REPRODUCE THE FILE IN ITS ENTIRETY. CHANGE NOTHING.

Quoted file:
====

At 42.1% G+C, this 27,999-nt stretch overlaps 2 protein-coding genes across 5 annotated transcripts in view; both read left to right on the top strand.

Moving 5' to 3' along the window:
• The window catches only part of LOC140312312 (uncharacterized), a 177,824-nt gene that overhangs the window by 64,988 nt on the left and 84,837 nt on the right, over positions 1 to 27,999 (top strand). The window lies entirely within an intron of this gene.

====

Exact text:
At 42.1% G+C, this 27,999-nt stretch overlaps 2 protein-coding genes across 5 annotated transcripts in view; both read left to right on the top strand.

Moving 5' to 3' along the window:
• The window catches only part of LOC140312312 (uncharacterized), a 177,824-nt gene that overhangs the window by 64,988 nt on the left and 84,837 nt on the right, over positions 1 to 27,999 (top strand). The window lies entirely within an intron of this gene.